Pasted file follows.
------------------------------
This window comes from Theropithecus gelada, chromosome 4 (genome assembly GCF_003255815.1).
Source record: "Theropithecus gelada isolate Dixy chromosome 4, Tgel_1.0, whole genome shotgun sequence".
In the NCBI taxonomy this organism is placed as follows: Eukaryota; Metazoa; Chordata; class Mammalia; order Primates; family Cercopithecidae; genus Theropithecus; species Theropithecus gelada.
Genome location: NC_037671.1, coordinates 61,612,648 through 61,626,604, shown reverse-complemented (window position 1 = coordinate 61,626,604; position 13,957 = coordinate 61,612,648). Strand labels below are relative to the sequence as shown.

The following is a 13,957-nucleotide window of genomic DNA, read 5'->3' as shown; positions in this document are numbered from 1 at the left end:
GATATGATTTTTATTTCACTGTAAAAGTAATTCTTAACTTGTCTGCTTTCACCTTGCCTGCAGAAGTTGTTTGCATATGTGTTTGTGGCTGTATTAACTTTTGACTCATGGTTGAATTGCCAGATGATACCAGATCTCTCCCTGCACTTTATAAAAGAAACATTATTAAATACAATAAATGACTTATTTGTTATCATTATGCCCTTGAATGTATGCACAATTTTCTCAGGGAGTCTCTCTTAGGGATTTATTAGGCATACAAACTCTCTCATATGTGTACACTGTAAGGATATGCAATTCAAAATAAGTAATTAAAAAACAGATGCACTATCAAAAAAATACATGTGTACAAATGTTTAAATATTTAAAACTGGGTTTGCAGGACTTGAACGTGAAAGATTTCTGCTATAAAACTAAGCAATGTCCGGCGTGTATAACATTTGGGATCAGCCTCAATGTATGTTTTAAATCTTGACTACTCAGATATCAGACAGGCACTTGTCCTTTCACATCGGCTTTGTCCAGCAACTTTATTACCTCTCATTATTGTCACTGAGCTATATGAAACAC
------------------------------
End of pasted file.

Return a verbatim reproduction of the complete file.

This window comes from Theropithecus gelada, chromosome 4 (genome assembly GCF_003255815.1).
Source record: "Theropithecus gelada isolate Dixy chromosome 4, Tgel_1.0, whole genome shotgun sequence".
In the NCBI taxonomy this organism is placed as follows: Eukaryota; Metazoa; Chordata; class Mammalia; order Primates; family Cercopithecidae; genus Theropithecus; species Theropithecus gelada.
Genome location: NC_037671.1, coordinates 61,612,648 through 61,626,604, shown reverse-complemented (window position 1 = coordinate 61,626,604; position 13,957 = coordinate 61,612,648). Strand labels below are relative to the sequence as shown.

The following is a 13,957-nucleotide window of genomic DNA, read 5'->3' as shown; positions in this document are numbered from 1 at the left end:
GATATGATTTTTATTTCACTGTAAAAGTAATTCTTAACTTGTCTGCTTTCACCTTGCCTGCAGAAGTTGTTTGCATATGTGTTTGTGGCTGTATTAACTTTTGACTCATGGTTGAATTGCCAGATGATACCAGATCTCTCCCTGCACTTTATAAAAGAAACATTATTAAATACAATAAATGACTTATTTGTTATCATTATGCCCTTGAATGTATGCACAATTTTCTCAGGGAGTCTCTCTTAGGGATTTATTAGGCATACAAACTCTCTCATATGTGTACACTGTAAGGATATGCAATTCAAAATAAGTAATTAAAAAACAGATGCACTATCAAAAAAATACATGTGTACAAATGTTTAAATATTTAAAACTGGGTTTGCAGGACTTGAACGTGAAAGATTTCTGCTATAAAACTAAGCAATGTCCGGCGTGTATAACATTTGGGATCAGCCTCAATGTATGTTTTAAATCTTGACTACTCAGATATCAGACAGGCACTTGTCCTTTCACATCGGCTTTGTCCAGCAACTTTATTACCTCTCATTATTGTCACTGAGCTATATGAAACAC